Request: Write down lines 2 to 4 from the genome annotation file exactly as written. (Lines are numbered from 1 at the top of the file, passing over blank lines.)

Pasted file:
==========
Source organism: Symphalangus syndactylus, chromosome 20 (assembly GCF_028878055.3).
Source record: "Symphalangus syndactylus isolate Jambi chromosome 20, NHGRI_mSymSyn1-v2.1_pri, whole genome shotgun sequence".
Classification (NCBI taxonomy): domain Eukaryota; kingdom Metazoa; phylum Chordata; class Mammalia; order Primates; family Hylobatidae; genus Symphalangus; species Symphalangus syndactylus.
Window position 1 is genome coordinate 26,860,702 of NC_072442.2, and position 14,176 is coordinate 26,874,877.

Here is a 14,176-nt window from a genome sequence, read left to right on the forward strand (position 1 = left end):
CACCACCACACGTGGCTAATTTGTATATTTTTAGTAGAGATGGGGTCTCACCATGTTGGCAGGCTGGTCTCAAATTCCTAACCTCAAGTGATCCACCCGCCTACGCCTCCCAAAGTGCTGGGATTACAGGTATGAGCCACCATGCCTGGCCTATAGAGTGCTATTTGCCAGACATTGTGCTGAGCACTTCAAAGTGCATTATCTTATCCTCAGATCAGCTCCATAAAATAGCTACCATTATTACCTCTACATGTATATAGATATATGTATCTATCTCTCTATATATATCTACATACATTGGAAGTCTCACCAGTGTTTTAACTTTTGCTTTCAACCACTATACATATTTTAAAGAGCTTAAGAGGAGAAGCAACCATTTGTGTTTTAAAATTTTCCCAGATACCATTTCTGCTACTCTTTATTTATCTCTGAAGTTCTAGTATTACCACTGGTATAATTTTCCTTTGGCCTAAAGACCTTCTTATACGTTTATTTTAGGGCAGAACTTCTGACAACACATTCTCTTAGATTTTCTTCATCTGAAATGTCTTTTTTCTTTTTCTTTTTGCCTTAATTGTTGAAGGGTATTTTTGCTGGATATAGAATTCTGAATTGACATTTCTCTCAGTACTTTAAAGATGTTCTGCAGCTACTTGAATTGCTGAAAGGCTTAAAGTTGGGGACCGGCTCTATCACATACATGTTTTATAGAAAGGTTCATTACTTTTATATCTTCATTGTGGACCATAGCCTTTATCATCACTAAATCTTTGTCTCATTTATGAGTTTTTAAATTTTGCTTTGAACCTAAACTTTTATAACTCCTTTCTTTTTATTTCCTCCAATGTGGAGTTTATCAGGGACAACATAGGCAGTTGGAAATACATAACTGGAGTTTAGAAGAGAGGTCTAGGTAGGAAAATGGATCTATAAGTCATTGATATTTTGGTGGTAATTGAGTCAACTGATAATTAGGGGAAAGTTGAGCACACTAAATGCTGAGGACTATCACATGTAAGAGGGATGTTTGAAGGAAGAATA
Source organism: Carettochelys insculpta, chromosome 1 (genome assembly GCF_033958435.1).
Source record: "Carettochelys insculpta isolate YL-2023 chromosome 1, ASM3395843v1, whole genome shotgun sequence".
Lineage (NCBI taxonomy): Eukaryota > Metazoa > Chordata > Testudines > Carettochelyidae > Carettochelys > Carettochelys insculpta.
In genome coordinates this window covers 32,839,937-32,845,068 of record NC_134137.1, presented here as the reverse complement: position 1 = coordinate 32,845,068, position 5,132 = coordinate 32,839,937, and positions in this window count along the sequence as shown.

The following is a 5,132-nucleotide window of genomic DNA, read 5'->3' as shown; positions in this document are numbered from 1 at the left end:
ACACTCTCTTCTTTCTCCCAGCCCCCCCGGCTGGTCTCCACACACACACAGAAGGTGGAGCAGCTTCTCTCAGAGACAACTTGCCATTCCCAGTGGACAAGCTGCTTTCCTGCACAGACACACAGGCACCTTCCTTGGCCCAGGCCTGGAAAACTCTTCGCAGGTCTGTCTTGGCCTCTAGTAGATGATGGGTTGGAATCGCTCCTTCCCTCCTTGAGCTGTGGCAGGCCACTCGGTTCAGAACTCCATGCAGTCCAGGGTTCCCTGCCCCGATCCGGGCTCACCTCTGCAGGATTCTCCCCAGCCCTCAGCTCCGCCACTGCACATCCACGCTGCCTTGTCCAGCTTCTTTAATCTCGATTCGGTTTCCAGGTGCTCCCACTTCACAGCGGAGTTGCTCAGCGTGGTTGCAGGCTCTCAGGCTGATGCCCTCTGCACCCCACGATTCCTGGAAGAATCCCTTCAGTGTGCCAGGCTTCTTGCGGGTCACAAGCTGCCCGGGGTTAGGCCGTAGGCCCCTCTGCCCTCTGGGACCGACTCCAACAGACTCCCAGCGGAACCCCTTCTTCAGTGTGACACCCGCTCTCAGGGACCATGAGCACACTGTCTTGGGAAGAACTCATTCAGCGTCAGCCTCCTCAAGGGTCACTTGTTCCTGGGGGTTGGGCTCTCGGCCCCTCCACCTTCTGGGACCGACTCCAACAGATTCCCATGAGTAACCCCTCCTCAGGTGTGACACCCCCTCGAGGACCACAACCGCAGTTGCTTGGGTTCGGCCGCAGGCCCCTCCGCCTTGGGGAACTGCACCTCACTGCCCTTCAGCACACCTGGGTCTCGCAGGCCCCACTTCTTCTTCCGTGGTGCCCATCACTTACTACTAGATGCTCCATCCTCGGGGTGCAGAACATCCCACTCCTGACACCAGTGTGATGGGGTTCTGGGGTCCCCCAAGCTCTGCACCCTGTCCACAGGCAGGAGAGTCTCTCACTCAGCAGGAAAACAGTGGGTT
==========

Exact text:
Source record: "Symphalangus syndactylus isolate Jambi chromosome 20, NHGRI_mSymSyn1-v2.1_pri, whole genome shotgun sequence".
Classification (NCBI taxonomy): domain Eukaryota; kingdom Metazoa; phylum Chordata; class Mammalia; order Primates; family Hylobatidae; genus Symphalangus; species Symphalangus syndactylus.
Window position 1 is genome coordinate 26,860,702 of NC_072442.2, and position 14,176 is coordinate 26,874,877.